Actor Russel Crowe once said, “If you put 20 cents in me and ask me to talk about Sydney, I’ll talk all night.”
Yes, people have been talking about Sydney since its founding by a batch of 750 British convicts back in 1787. The first colonists arrived a year later, laying the foundation for one of the world’s most beautiful and beloved cities.
What’s the best way to explore this fascinating city? Sydney Harbour cruises are the perfect solution!
In this post, we’ll provide an overview of what to see around Sydney Harbour, both on and off the cruise boat.
Sydney Harbour at a Glance
So, what’s the big deal with Sydney Harbour anyway?
For starters, it’s the largest natural harbor in the world, covering an area of 21 square miles. It contains over 150 miles of shoreline and a dozen small islands.
You might also hear it called “Port Jackson.” It was named in 1770 by Captain James Cook in honor of the Admiralty Secretary at the time, Sir George Jackson.
Today the harbor is home to over 20,000 boats, ranging from tiny motorboats and sailing ships to luxury ocean liners. It’s also lined with instantly recognizable sights like the Harbour Bridge and Sydney’s famous Opera House.
Speaking of sights, let’s talk about what you’ll see on a Sydney Harbour cruise.
On the Itinerary
Sydney Harbour cruises range from an hour to a full day, depending on how much you want to see. There are also lunch, dinner or sunset cruises available.
At the very least, your cruise itinerary should include the following sights:
- Harbour Bridge
You can’t hear the words “Sydney Harbour” and not think of its Harbour Bridge.
Spanning 1,650 feet in length and soaring 160 feet above the water, it’s one of the longest steel arch bridges in the world. The highest point of its arch reaches an impressive 440 feet!
The bridge is the main connection between downtown Sydney and neighboring suburbs. It contains a highway, four railroad lines, and two pedestrian walkways.
Interestingly, when the bridge was commissioned in 1912, it was originally designed as a suspension bridge. World War I delayed the start of the project until 1924 when new steelmaking technology allowed for an arch design instead.
As you cruise the waters of Sydney Harbour and watch the bridge pass high above your head, you’ll quickly understand the hype.
- Opera House
With its white sail-shaped roof structure and waterfront location, the Sydney Opera House is one of the most photographed buildings in the world.
Located just east of the Harbour Bridge, the iconic opera house sits at the end of Bennelong Point. It was created by Danish architect Jorn Utzon, who won the international design competition in 1957.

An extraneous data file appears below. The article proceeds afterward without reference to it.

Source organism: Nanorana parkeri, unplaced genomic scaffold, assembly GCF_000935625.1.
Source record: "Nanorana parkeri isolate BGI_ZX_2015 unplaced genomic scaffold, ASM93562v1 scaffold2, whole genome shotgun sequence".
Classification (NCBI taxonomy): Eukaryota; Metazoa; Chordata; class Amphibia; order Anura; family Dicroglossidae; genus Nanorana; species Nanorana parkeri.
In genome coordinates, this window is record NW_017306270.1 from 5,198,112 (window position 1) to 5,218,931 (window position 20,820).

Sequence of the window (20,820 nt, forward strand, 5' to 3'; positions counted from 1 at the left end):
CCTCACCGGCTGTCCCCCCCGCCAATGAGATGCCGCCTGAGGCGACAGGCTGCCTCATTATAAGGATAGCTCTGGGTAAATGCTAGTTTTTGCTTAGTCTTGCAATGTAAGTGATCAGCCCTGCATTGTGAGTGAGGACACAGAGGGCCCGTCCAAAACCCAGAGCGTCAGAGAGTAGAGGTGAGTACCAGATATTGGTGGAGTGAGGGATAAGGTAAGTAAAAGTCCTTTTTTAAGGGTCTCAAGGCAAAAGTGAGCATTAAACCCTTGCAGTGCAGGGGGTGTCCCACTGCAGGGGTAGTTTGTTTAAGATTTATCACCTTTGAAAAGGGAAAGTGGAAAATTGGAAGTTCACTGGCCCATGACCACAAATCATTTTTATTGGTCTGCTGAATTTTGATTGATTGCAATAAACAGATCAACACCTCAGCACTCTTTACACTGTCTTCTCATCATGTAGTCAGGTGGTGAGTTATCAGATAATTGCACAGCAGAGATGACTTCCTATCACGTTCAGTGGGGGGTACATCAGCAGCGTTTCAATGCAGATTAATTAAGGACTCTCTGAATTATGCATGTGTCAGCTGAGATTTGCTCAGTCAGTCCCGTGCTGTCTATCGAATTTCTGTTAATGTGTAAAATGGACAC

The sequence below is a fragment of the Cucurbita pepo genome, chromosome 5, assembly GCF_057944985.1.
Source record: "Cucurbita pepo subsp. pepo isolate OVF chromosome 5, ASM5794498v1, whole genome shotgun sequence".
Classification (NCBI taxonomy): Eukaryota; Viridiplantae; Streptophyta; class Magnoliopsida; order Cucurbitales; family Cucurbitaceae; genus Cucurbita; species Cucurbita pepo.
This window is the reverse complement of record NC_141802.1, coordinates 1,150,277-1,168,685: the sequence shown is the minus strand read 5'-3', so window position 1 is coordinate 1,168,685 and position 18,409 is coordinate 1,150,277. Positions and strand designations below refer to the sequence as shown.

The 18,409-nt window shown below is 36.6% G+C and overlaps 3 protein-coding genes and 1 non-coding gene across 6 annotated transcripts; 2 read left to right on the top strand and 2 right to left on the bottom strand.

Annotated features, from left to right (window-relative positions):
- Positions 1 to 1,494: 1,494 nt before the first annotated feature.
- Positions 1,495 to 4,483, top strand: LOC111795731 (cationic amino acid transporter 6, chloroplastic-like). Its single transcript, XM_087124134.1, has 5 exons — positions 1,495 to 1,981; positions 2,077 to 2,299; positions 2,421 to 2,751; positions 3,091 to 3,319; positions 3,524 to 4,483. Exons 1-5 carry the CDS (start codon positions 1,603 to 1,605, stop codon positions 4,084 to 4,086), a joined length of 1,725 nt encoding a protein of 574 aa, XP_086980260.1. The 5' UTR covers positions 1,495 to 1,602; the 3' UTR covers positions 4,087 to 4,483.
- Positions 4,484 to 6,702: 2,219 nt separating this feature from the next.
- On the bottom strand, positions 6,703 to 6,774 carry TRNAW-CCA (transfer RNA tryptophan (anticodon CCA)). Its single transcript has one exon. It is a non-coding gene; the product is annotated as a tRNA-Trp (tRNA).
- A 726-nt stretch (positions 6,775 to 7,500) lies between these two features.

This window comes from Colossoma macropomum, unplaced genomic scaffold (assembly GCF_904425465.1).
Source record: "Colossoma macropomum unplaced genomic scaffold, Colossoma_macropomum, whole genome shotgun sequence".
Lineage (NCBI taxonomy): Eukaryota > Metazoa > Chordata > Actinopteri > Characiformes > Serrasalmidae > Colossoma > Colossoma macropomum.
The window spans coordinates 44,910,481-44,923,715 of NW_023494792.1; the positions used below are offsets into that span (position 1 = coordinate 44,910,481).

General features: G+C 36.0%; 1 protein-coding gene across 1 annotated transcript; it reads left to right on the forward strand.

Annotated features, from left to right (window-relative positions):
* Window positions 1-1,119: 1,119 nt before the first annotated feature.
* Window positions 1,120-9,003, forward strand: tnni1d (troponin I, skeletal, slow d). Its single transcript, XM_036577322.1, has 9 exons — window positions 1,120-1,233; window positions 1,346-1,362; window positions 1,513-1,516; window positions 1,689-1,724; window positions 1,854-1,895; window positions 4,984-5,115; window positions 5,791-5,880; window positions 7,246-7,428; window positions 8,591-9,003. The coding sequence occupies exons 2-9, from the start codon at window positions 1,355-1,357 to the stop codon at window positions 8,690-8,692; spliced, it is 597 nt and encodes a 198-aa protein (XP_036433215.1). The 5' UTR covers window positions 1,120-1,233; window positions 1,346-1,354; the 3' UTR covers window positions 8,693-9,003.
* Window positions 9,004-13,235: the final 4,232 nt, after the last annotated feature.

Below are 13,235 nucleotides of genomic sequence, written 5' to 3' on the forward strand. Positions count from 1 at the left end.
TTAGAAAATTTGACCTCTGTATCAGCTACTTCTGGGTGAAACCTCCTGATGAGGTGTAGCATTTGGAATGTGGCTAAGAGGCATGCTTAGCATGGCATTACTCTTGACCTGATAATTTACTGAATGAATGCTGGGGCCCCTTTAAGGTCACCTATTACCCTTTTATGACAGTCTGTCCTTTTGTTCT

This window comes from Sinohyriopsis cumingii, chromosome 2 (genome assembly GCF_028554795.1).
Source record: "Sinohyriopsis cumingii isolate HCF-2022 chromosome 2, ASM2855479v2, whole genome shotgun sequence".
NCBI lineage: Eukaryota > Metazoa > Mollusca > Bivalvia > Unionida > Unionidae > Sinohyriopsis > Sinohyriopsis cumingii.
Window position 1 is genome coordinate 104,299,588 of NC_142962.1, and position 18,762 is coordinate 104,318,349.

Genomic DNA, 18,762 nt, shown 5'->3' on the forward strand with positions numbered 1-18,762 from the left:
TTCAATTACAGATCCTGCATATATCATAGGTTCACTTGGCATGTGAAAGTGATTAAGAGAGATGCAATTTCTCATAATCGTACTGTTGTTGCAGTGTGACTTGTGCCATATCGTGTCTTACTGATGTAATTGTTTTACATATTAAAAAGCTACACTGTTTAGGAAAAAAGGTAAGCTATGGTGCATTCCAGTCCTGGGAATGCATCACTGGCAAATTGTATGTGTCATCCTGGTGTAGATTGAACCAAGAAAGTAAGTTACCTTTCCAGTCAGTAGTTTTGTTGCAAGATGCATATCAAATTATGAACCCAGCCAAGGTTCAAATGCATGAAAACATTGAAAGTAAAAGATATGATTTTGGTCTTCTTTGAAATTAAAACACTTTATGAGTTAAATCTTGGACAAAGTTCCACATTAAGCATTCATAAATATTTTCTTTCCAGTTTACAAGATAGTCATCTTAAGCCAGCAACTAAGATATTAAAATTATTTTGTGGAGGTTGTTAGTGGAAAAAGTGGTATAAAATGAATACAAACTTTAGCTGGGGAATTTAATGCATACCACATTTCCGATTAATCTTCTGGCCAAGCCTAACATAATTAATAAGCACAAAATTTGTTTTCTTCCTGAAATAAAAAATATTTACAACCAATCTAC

The Concert Hall seats over 2,600 people, while the Opera Theater holds 1,500. There are also multiple smaller theaters (including an outdoor court) used for other performances.
In 2007, the Sydney Opera House earned a spot on the UNESCO World Heritage Site list. Like other sites around the harbor, the view from a cruise boat is especially awe-inspiring.
- Island Hopping
Remember those harbor islands we mentioned earlier? Why not choose a cruise itinerary that allows you to visit a few of them?
If you want to sit back and enjoy the views, Shark Island is the place for you. (Don’t worry—it gets its name from its shape, not its wildlife!) It’s ideal for a beach picnic and also offers plenty of opportunities for swimming and snorkeling.
Cockatoo Island is a must-see attraction for history buffs. It’s one of 11 UNESCO World Heritage sites that relate back to days of convicts and colonies. You can camp out in permanent tents or sleep in heritage buildings from when the island served as a naval shipyard.
The smaller island of Fort Dennison also provides a fascinating insight into the lives of those early convicts. Be sure to reserve a table in advance if you want to have lunch at the island’s only restaurant!
- Whale Watching
Are you lucky enough to be visiting Sydney between May and November?
If so, you might get the chance to see some of the 20,000 humpback whales that migrate each year along the coast!
During whale-watching season, dozens of companies run cruises specifically to see the whales. This is one experience you don’t want to miss!
Of course, there’s no rule that says you have to share your cruise with hundreds of other people. Why not rent a boat and enjoy your own private tour instead?
Just because your Sydney Harbour Cruise returns to its dock doesn’t mean your journey has to end. Now’s the time to see some of those same great sights up close.
Most cruises begin and end at Circular Quay, so let’s start there. The Opera House and Royal Botanical Gardens are at one end, while the historic Customs House and Contemporary Art Museum are at the other.
If you’re brave enough, sign up to do the Bridge Climb to the summit of the Harbour Bridge’s steel arch. If heights aren’t your thing, you can also enjoy great views from the (much lower) Pylon Lookout.
Whatever you choose to do around the harbor during the day, make sure you stick around until the sun goes down. The sight of Sydney Harbour lit up at night is a memory you’ll treasure forever!
Sydney Harbour Cruises: An Experience You’ll Never Forget
Are you ready to explore the Land Down Under?
From its sunny beaches to its rich history and unique architecture, there’s something in Sydney for everyone.
Whatever your itinerary may be, be sure to put Sydney Harbour cruises on the list. It’s the best way to see one of the world’s most beautiful cities!
Are you feeling inspired? Check out our other recent travel posts for more fantastic travel ideas.